At 16 years old I became an apprentice industrial chemist at Bakelite Plastics where part of the training was to spend six months in different sections eg. Engineering, Inspection. This all added to my knowledge of people and work ethics. When my apprenticeship finished I ended up in a department where we worked a three shift system.
But during those years I continued to improve on my painting skills. I did a lot of copies of Constable paintings in oils for workmates, for a few pounds. I also sketched some of my workmates on nightshift during breaks. All of this increasing my technique and speed at painting.
Later it was decided to move our department down to Birmingham and I was offered a job there. I went down for a couple of weeks but decided to stay where I was and applied for another job. What I forgot to tell you is that while working in the inspection department as a colour matcher somebody found a book in a drawer that was designed to see if anyone was colour blind. Unfortunately I was found to be red and green colour blind so that I could not make out the numbers on those swirly diagrams.
Cue me and the rest of our crew looking for another job. A local factory was taking on new staff and we all applied. The who were interviewed before me came back and said they were testing everyone with this colour blindness book. Panicking I found our book and checked all the numbers on each page and confirmed with others what I was supposed to see there. Armed with this knowledge I went for the interview. As the lady asked what numbers I saw on each page I confidently rhymed them all off. I should have suspected there was something wrong when she tried turning the book sideways and upside down to see if she could see the numbers I was telling her. Now she may have thought that I was super intelligent and could see better than anyone else, or I was just barmy. No job for me.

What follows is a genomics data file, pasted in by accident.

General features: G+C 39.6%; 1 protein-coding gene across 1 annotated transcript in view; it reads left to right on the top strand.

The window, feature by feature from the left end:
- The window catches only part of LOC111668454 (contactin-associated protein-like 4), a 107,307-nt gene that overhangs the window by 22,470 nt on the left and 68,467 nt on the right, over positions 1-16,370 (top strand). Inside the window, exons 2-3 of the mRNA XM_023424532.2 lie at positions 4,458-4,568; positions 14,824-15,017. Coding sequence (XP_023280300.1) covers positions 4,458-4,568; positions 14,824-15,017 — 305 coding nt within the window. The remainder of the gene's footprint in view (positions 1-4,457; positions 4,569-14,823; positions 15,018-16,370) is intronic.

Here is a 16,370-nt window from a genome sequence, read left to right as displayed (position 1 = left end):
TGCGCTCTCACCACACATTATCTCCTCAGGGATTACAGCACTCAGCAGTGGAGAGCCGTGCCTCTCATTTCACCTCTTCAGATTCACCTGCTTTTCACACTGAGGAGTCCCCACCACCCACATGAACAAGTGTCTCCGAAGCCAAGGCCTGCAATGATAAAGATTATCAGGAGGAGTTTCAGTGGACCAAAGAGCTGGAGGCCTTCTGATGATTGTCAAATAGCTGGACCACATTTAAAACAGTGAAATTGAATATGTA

I found out later there were two different sets of pages.
When I did get another job I decided to try selling more paintings in my spare time. This led me to silk screen printing where ink was squeezed on to paper through silk with a stencil blocking out the negative parts of a black and white drawing that I had done. I then hand coloured some of these prints and sold them to anyone who was interested. That was over 45 years ago and I still see those prints hanging on people’s walls.
The last of my doing a :proper job” came when I was made redundant again. I was on the dole for about six months then a similar chemist job came up at another factory. I applied but was beaten by someone else. So I decided I would paint for a living. I had been doing this for a couple of weeks when the firm I had applied to rang me and offered me the original job as it hadn’t worked out with the other person.
I discussed it with my wife as we had a young family but she said I should go for making a living as an artist. She went back to work (Somebody had to make some money) and I looked after the kids while painting during school hours. That was 1980 and I’ve never had a proper job, or worked nightshift, since then.